Injured to suffer if ACT's 2011 CTP Bill is passed - ALA
20th Aug 2012
The Australian Lawyers Alliance is expressing concern that the ACT Government’s 2011 CTP Amendment Bill, due for parliamentary debate on Wednesday, will leave many traffic accident victims with an inability to financially sustain themselves throughout their lives.
“The real winners with the proposed bill will be insurance companies, particularly as the most significant changes to the legislation include a non-economic loss threshold and reductions to lump sum payments,” Australian Lawyers Alliance ACT president, Angus Bucknell, said.
Mr Bucknell said the Bill created a limitation threshold on the right to be compensated for non-economic loss — including pain, disfigurement, emotional trauma, extended physical discomfort and loss of normal life-enhancing capacities.
“Careful reading of the Bill shows non-economic loss only compensates those with more than 15% Whole Person Impairment – which excludes complete loss of taste or smell, loss of both breasts, a prolapsed spinal disc, and an ankle fusion,” Mr Bucknell said.
He said NSW’s 1999 imposition of a 10% threshold — lower than the 15% ACT proposal — resulted in a reduction in injury claims of more than 80 percent and a significant increase in insurer claims for handling expenses.
“And although NSW CTP ‘Greenslip’ premiums fell by about $100 a year, they have now risen again close to 1999 levels with the most up-to-date figures between 1999 and 2004, showing an overall insurer profit of 30%,” Mr Bucknell said.
“By cutting out 80 per cent of claims no matter how legitimate the claim, it is not hard to see how insurance companies can profit handsomely.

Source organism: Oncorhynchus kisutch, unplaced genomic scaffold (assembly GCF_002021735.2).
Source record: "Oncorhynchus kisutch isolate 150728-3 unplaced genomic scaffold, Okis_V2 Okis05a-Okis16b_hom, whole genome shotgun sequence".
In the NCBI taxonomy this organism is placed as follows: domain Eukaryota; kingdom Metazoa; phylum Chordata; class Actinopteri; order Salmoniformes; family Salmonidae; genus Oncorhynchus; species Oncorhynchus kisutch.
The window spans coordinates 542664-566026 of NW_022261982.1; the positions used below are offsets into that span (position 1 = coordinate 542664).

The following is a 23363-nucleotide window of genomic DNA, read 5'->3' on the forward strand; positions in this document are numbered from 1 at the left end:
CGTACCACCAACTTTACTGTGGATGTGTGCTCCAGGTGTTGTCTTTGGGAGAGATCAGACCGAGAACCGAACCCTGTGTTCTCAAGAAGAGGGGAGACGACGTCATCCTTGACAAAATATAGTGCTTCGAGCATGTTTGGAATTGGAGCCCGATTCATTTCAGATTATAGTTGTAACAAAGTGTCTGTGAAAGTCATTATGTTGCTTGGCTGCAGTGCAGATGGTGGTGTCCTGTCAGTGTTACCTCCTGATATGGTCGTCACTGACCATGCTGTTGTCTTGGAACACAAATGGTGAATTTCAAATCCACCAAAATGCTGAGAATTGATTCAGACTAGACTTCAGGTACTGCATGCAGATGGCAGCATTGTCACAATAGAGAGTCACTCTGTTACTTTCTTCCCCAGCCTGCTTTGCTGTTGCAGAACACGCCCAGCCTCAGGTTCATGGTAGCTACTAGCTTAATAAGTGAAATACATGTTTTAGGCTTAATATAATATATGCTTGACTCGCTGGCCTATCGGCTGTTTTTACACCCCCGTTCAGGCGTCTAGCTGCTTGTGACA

"NSW consumers paying CTP insurance have transferred $1.5 billion dollars during the past decade to insurance companies’ profits. Why? Because the NSW government of the day felt it would be a good idea to introduce thresholds. The promise was to bring premiums down, it didn’t. It amounted to a very costly experiment for the CTP NSW consumers,” he said.
Mr Bucknell said injured people’s uncertainty to meet future medical needs had also come from a 5% discount replacing the previous 3% rate for future loss of earnings.
“Who will pay for their care and treatment when the money runs out? Hospital bills will need to be paid by ACT taxpayers. Doctors’ bills will be paid by taxpayers via Medicare, and physical care will be provided by family members, because the injured will be unable to pay or be forced into taxpayer-subsidised nursing homes,” he said.
“In the ACT, more than 400 people each year are hospitalised as a result of motor vehicle accidents and about 1,100 CTP claims are made. It seems logical to have a $2 per week increase in premiums for the piece of mind that comes with knowing injured people will be properly taken care of,” Mr Bucknell said.
“And this goes before even considering rightful compensation for their loss of earnings at the fault of another,” he said.